ACC and CIC probe exposes Matiur Rahman’s unprotected wealth

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ACC, Matiur Rahman, National Board of Revenue, NBR

Matiur Rahman, a former member of the National Board of Revenue (NBR), gained attention following the infamous “goat incident.” His first wife, Laila Kaniz Lucky, formerly a college teacher, now serves as the Raipura Upazila Parishad Chairman in Narsingdi. His second wife, Shammi Akhtar Shibly, manages household affairs. Their children include Farzana Rahman Ipsita, currently residing in Canada after graduating from a private university in Dhaka, and Ahmed Taufiqur Rahman Arnab, who returned from studying in the UK and recently married into a family in Chittagong’s industrial sector. Additionally, Madhavi, Shammi Akhtar’s daughter, studies at Bardem Medical College, while Mushfequr Rahman Ifat, famously linked to the goat incident, is a student at Notre Dame College. Matiur’s family includes younger son Irfan, aged seven. His brothers, Abdul Hakim and Qayyum Hawladar, had nominal incomes, with most family expenditures sourced from Matiur’s earnings, while another brother, Nurul Huda, faced unemployment.

Matiur Rahman’s seemingly ordinary family has emerged as owners of immense wealth, including luxury properties, cars, flats, parks, resorts, and industrial investments. Allegations suggest Matiur orchestrated a scheme to enrich his family members on paper, ostensibly to obscure his illicit income, while keeping a fraction under his own name to evade legal scrutiny.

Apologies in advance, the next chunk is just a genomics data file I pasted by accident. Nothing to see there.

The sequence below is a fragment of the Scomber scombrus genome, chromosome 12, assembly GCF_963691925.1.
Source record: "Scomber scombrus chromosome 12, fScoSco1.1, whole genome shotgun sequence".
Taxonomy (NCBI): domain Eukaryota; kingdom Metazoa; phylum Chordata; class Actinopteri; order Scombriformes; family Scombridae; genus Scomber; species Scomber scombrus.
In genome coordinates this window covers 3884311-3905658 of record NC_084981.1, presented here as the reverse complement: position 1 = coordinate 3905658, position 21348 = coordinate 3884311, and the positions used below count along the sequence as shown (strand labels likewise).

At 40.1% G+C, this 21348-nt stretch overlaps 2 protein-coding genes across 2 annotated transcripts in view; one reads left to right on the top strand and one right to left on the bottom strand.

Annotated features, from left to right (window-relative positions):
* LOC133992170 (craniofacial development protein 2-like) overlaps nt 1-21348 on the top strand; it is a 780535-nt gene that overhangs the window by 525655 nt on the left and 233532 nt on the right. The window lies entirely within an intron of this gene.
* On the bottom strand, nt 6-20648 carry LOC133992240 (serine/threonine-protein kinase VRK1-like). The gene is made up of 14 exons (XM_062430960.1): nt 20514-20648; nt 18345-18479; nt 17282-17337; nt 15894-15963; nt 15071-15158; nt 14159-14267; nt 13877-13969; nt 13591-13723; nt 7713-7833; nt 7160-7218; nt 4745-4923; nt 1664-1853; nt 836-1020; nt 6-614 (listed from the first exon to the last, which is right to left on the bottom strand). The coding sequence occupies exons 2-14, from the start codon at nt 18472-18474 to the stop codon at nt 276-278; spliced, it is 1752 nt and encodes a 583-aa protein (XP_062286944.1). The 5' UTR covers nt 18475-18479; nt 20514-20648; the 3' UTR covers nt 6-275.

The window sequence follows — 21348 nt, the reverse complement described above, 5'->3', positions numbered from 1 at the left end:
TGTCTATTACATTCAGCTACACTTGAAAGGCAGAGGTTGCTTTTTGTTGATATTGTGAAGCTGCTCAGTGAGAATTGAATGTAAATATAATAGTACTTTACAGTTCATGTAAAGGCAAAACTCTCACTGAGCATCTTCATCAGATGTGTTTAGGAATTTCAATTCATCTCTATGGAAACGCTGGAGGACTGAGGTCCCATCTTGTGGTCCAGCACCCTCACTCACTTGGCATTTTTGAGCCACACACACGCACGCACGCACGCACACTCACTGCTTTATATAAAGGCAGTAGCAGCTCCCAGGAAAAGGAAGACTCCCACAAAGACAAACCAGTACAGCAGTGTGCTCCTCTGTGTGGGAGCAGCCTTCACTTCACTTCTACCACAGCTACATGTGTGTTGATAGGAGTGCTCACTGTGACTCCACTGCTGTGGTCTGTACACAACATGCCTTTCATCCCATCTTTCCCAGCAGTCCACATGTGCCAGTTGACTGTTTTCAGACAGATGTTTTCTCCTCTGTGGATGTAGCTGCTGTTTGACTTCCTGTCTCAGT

Despite declaring assets worth BDT 200 million in his income tax filings, primarily BDT 130 million in cash, discrepancies abound between these figures and actual holdings. The Anti-Corruption Commission (ACC) previously attempted, unsuccessfully on four occasions, to uncover Matiur’s alleged illegal assets, citing unexplained closures of investigations. Presently, the ACC, in collaboration with the Central Intelligence Cell (CIC) of the NBR, is intensifying efforts to probe into Matiur’s family assets, as reported across multiple sources.

During the initial stages of the goat incident, Matiur Rahman gave an interview on private television, denying paternity of Ifat to alter public perception. He claimed substantial wealth accumulation through stock market gains. However, his latest income tax filing only reports BDT 8.20 million in capital market investments and BDT 120.97 million in cash. Additional assets include a BDT 5.00 million loan to FDR, BDT 30 million in non-agricultural property, and ownership of a fish farm. Despite these holdings, income tax records reportedly disclose no further assets, contrasting sharply with the perceived wealth of his family members.

A preliminary investigation into Matiur Rahman’s wealth has uncovered discrepancies regarding ownership of luxury vehicles. Family sources confirm that Matiur, along with his two wives and children from both marriages, possesses at least a dozen luxury cars, some valued between BDT 30 to 40 million. Surprisingly, Matiur, his wives, and children have not declared any vehicle ownership in their income tax filings. These cars are registered under companies owned by Matiur’s wife, brother, and daughter, rather than in their individual names. Notably, popular models like the Prado and Premio used by Rifat, which gained attention on social media, are registered under entities such as SK Trim Industries Limited and a bank, as per Bangladesh Road Transport Authority (BRTA) records. Despite holding BDT 130 million in cash, Matiur reportedly financed cars for his wife and son using bank loans, with another vehicle registered under a Mohakhali car showroom’s name.